‘Mini-stroke’ may lead to post-traumatic stress disorder

American Heart Association Rapid Access Journal Report

October 02, 2014 Categories: Stroke News

Study Highlights

  • About 30 percent of transient ischemic attack or “mini-stroke” patients had symptoms of post-traumatic stress disorder (PTSD) in a new study.
  • Those with PTSD had more depression, anxiety and reduced mental and physical quality of life.
  • Patients overestimating their stroke risk and who don’t cope with their mini-stroke well are at higher risk to develop PTSD.

Embargoed until 3 p.m. CT/4 p.m. ET Thursday, October 2, 2014

DALLAS, October 2, 2014 — A “mini-stroke” may increase your risk of developing post-traumatic stress disorder (PTSD), according to new research in the American Heart Association journal Stroke.

Transient ischemic attack (TIA), like stroke, is caused by restricted blood supply to the brain. A TIA is temporary and often lasts less than five minutes, without causing permanent brain damage.

“We found one in three TIA patients develop PTSD,” said Kathrin Utz, Ph.D., a study author and post-doctoral researcher in the Department of Neurology at the University of Erlangen-Nuremberg in Germany.

“PTSD, which is perhaps better known as a problem found in survivors of war zones and natural disasters, can develop when a person experiences a frightening event that poses a serious threat.”

The study is the first to analyze whether a TIA and the knowledge of an increased risk for stroke can lead patients to develop psychiatric problems.

After examining data from 108 TIA patients with no prior history of stroke and reviewing participants’ answers to a series of questionnaires that evaluated their mental state, German and British researchers found:

  • About 30 percent of patients with TIA disclosed symptoms of PTSD.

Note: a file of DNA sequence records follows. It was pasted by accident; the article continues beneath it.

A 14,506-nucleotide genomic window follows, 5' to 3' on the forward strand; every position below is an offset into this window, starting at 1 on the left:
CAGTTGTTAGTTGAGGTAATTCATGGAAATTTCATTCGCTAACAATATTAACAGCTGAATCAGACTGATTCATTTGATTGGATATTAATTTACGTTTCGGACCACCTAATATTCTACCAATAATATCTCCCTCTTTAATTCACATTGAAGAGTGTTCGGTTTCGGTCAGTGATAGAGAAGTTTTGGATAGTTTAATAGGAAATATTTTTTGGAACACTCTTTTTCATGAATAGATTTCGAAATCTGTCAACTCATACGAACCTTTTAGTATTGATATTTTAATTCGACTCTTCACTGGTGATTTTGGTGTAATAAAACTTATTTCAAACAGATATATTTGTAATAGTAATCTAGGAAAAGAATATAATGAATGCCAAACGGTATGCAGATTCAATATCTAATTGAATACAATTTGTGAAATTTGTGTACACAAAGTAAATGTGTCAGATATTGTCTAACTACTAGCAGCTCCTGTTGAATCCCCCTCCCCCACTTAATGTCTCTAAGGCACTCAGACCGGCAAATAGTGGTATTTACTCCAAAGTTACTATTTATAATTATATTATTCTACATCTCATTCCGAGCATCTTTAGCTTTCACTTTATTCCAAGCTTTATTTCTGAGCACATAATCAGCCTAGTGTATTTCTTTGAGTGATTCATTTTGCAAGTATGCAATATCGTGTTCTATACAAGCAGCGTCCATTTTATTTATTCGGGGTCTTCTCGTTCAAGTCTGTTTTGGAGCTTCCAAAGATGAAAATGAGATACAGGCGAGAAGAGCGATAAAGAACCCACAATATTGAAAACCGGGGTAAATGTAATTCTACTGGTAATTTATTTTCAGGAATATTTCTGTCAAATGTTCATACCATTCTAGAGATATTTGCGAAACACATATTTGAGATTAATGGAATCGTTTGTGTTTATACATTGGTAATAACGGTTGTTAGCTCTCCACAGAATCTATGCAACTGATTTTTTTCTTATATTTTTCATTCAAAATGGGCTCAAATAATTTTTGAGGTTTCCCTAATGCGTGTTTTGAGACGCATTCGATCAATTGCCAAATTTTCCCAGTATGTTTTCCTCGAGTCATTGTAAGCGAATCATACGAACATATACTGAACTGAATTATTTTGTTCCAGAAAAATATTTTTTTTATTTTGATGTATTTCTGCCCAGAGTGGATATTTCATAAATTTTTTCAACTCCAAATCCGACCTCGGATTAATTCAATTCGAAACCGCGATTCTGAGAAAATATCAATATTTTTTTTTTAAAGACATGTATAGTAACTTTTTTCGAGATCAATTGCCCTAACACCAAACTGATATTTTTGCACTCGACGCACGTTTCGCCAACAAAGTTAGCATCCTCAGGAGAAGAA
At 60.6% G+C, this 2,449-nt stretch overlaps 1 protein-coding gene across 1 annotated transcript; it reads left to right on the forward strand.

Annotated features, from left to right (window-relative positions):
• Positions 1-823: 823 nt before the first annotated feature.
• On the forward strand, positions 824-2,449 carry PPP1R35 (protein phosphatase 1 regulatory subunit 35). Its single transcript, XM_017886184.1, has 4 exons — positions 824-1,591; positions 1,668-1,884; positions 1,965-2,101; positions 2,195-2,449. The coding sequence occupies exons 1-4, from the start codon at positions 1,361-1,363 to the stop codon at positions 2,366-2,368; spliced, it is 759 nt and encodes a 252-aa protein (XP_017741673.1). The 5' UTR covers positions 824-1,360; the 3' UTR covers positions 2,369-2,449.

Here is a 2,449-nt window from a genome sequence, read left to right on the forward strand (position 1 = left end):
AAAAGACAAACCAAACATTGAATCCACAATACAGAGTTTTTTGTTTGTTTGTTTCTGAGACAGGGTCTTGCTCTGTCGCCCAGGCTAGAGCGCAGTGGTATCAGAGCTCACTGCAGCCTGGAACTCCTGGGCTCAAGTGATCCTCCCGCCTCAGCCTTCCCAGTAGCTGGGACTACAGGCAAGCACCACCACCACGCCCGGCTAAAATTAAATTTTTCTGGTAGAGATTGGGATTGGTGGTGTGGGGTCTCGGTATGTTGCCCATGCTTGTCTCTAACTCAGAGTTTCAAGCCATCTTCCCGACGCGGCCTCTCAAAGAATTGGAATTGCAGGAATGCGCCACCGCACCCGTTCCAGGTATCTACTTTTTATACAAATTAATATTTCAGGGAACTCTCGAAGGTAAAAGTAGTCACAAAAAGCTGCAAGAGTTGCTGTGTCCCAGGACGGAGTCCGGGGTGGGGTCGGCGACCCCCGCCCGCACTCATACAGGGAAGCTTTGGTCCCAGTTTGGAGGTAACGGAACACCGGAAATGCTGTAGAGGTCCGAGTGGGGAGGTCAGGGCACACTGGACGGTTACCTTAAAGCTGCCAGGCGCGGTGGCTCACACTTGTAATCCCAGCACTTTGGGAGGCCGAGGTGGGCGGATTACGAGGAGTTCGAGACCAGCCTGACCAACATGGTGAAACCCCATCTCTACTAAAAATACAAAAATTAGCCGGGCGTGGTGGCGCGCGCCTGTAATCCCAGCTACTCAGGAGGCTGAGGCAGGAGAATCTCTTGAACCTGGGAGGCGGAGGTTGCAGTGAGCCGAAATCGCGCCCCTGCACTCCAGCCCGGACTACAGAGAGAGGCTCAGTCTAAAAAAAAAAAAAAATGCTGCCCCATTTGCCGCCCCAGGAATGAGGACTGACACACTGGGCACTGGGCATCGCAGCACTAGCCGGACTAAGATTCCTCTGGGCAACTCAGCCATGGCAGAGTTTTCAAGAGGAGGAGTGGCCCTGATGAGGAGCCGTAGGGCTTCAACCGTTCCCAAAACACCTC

• About 14 percent of all TIA patients showed significantly reduced mental quality of life and 6.5 percent had reduced physical quality of life.
  • Those with PTSD showed higher signs of depression, anxiety and reduced quality of life.

Patients’ fear of having a stroke and poor coping behaviors after a TIA may be partially to blame for them developing PTSD.

“While their fear is partly justified, many patients may be overestimating their risk and increasing their chances of developing PTSD,” Utz said.

“When experienced together, the symptoms from TIA and depression pose a significant psychological burden on the affected patient; therefore, it comes as no surprise that we also found TIA patients with PTSD have a measurably lower sense of quality of life.”

Even a brief neurological disorder, which in itself doesn’t lead to a chronic disability, can be just as traumatic as an event like a traffic accident or natural disaster, researchers said. The way a patient normally responds to stressful situations may help determine their risk of developing PTSD after a TIA.

“Patients who use certain types of coping strategies, such as denying the problem, blaming themselves for any difficulties or turning to drugs for comfort, face a greater risk of developing PTSD after TIA,” Utz said.

 “It is not yet entirely clear why some people develop PTSD following a TIA, but others do not. However, what we do know at this stage is that younger patients and patients who in general find it difficult to cope with stress are more likely to develop psychological problems following a TIA.”

Utz suggests providing patients better risk counseling and more positive adaptive strategies to cope with TIA.

Lead author of the study is Ines C. Kiphuth, M.D. Co-authors are Adam J. Noble, Ph.D.; Martin Köhrmann, M.D.; and Thomas Schenk, Ph.D.

Author disclosures and funding information are on the manuscript.

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